Introduction to Computer Programming

Thursday, September 21: Drawing Tuesday, September 19: Quiz Thursday, September 14: Review Tuesday, September 12: Repetition Thursday, September 7: Decisions Tuesday, September 5: Math Thursday, August 31: Introduction
Course overview

Programming is the art of making a computer do what you want. It is both challenging and rewarding, and it requires both technical precision and creative design. In this course, you will begin to learn to create programs, which is a skill that may be useful far beyond our classroom.

We will be working in Python, a modern language that many people find easy and enjoyable to learn. By the end of the course, you will know how to write a wide range of Python programs, ranging from practical utilities to games.


This course assumes no background beyond high-school math and a basic familiarity with computers. In particular, it is intended for students who have not done any programming.


We will be using a free online text for this course. Reading is likely to improve your understanding of concepts from class, and will sometimes teach you additional details.

Office hours

My office hours this semester are 2-4pm Mon/Wed/Fri. If you have other commitments during those times, we can make other arrangements.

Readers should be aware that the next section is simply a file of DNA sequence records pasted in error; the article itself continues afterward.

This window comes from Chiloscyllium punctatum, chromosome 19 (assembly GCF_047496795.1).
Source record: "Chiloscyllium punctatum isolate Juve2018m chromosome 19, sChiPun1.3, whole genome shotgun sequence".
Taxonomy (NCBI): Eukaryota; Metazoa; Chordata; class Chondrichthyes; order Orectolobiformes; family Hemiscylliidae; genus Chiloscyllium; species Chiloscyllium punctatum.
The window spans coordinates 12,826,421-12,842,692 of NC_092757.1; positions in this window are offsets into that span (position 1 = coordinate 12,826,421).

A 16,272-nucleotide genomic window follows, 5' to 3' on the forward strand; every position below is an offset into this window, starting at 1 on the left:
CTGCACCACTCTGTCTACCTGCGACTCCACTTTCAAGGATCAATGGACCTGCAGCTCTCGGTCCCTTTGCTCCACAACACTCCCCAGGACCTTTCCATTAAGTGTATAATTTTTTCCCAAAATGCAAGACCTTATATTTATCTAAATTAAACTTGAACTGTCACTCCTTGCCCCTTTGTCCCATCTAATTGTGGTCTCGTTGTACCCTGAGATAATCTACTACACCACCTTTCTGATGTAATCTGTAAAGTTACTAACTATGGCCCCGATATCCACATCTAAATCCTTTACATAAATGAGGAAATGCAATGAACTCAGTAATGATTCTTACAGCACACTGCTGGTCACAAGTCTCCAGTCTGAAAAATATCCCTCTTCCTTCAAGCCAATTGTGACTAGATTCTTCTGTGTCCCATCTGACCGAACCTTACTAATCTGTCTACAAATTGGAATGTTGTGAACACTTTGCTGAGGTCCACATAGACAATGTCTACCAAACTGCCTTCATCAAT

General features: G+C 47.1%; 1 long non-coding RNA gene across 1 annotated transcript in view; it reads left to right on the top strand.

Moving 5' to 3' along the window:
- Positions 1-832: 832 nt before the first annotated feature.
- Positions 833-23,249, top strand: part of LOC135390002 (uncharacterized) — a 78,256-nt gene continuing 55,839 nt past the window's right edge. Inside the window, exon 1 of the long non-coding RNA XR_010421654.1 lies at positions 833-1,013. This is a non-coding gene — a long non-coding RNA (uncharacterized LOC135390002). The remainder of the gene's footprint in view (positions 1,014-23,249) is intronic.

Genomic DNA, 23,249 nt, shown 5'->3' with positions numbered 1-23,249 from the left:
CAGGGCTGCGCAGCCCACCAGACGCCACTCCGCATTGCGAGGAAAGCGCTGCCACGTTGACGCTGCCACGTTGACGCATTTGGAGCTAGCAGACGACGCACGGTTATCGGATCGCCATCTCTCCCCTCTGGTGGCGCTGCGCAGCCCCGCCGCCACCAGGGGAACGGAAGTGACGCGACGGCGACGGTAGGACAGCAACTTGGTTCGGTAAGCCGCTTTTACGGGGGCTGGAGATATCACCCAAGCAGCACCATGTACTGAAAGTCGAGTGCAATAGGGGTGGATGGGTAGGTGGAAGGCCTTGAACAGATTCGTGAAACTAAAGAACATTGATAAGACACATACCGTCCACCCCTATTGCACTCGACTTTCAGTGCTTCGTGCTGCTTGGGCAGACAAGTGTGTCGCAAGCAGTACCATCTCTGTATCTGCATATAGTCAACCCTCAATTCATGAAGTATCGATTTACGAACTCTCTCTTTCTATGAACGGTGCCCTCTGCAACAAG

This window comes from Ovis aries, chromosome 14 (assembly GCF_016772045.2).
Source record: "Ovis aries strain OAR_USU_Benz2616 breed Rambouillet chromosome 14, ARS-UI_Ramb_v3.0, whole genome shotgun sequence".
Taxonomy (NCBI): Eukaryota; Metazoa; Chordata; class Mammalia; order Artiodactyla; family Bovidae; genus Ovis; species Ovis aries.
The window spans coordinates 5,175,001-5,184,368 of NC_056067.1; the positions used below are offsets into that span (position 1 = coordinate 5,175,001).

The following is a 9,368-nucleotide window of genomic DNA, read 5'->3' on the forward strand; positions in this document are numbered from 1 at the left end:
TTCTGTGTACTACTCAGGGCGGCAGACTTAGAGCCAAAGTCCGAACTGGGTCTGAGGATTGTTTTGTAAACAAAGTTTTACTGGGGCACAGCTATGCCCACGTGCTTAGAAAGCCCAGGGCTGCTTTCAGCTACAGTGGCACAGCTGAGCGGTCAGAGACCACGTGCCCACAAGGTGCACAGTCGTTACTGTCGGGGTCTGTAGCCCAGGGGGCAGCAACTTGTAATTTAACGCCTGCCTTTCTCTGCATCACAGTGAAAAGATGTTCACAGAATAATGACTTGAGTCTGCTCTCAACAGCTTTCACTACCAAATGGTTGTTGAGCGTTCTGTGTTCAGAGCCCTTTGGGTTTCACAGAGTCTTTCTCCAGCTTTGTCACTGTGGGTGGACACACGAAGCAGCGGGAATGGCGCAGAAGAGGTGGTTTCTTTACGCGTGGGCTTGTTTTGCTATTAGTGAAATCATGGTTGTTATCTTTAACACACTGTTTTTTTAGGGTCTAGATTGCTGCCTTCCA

If your learning or participation in this course may be affected by a disability or any other factor, please talk to me early in the semester so that we can arrange appropriate accommodations. I will do my best to ensure that everyone can learn effectively.


Being in class is crucial for your learning in this course. Absences will leave holes in your understanding of course concepts. If you must miss a class, you are expected to work to get caught up before the next class.

Computer labs

The lab computers are essential to the active style of this course. During class, please refrain from using them for anything other than programming. Your student ID will unlock all three computer labs along this hallway whenever the building is open.

Graded work

Your final grade will be a weighted average of exams (40%), homework (40%), quizzes (10%), and a final project (10%). This table shows how averages translate to the 4-point scale. Please note that I do set a high bar for a 4.0 and this course does not have extra credit.

Academic integrity

It is important to me that you conduct your work in this course with academic integrity. That means abiding by the specific policies outlined below, as well as the general guidelines in the Student Handbook. It is my responsibility to report violations of these policies to the Dean.


Programs will be assigned approximately weekly. The first few will be quite small, but they will become more complex as the semester progresses.


There will be two midterm exams with written problems that ask you to interpret and produce small chunks of code. They will take place in class on October 10 and November 30.


There will be two quizzes to give you practice for the exams. They will take place in class on September 19 and November 2.


During the last few weeks of the semester, you (and perhaps a partner) will implement a Python program of your own design as a final project.


Things you might find useful:

We will use Sakai for homework submission and grade tracking.